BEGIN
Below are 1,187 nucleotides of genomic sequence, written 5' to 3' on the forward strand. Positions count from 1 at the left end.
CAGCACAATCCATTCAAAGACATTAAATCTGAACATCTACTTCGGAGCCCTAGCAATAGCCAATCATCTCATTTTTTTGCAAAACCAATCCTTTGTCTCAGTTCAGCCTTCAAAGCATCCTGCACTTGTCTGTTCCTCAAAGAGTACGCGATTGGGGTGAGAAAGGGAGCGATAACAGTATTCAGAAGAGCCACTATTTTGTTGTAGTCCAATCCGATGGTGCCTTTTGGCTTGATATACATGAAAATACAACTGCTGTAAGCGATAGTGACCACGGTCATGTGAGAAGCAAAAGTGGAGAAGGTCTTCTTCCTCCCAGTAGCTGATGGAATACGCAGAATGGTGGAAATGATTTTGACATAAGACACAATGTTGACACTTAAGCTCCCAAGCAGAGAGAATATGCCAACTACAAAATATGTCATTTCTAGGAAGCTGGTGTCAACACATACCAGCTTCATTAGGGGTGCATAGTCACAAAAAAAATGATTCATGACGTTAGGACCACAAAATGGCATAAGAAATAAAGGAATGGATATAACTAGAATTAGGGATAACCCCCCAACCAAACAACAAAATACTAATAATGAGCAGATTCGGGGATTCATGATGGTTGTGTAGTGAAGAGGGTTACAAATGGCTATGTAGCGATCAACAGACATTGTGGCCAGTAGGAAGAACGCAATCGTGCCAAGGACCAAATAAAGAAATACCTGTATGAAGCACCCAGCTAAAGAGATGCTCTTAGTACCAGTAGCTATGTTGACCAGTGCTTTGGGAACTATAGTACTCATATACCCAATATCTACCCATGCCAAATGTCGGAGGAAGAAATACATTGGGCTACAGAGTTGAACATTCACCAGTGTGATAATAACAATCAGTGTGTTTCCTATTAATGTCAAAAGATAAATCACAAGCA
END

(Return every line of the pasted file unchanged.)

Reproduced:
Below are 1,187 nucleotides of genomic sequence, written 5' to 3' on the forward strand. Positions count from 1 at the left end.
CAGCACAATCCATTCAAAGACATTAAATCTGAACATCTACTTCGGAGCCCTAGCAATAGCCAATCATCTCATTTTTTTGCAAAACCAATCCTTTGTCTCAGTTCAGCCTTCAAAGCATCCTGCACTTGTCTGTTCCTCAAAGAGTACGCGATTGGGGTGAGAAAGGGAGCGATAACAGTATTCAGAAGAGCCACTATTTTGTTGTAGTCCAATCCGATGGTGCCTTTTGGCTTGATATACATGAAAATACAACTGCTGTAAGCGATAGTGACCACGGTCATGTGAGAAGCAAAAGTGGAGAAGGTCTTCTTCCTCCCAGTAGCTGATGGAATACGCAGAATGGTGGAAATGATTTTGACATAAGACACAATGTTGACACTTAAGCTCCCAAGCAGAGAGAATATGCCAACTACAAAATATGTCATTTCTAGGAAGCTGGTGTCAACACATACCAGCTTCATTAGGGGTGCATAGTCACAAAAAAAATGATTCATGACGTTAGGACCACAAAATGGCATAAGAAATAAAGGAATGGATATAACTAGAATTAGGGATAACCCCCCAACCAAACAACAAAATACTAATAATGAGCAGATTCGGGGATTCATGATGGTTGTGTAGTGAAGAGGGTTACAAATGGCTATGTAGCGATCAACAGACATTGTGGCCAGTAGGAAGAACGCAATCGTGCCAAGGACCAAATAAAGAAATACCTGTATGAAGCACCCAGCTAAAGAGATGCTCTTAGTACCAGTAGCTATGTTGACCAGTGCTTTGGGAACTATAGTACTCATATACCCAATATCTACCCATGCCAAATGTCGGAGGAAGAAATACATTGGGCTACAGAGTTGAACATTCACCAGTGTGATAATAACAATCAGTGTGTTTCCTATTAATGTCAAAAGATAAATCACAAGCA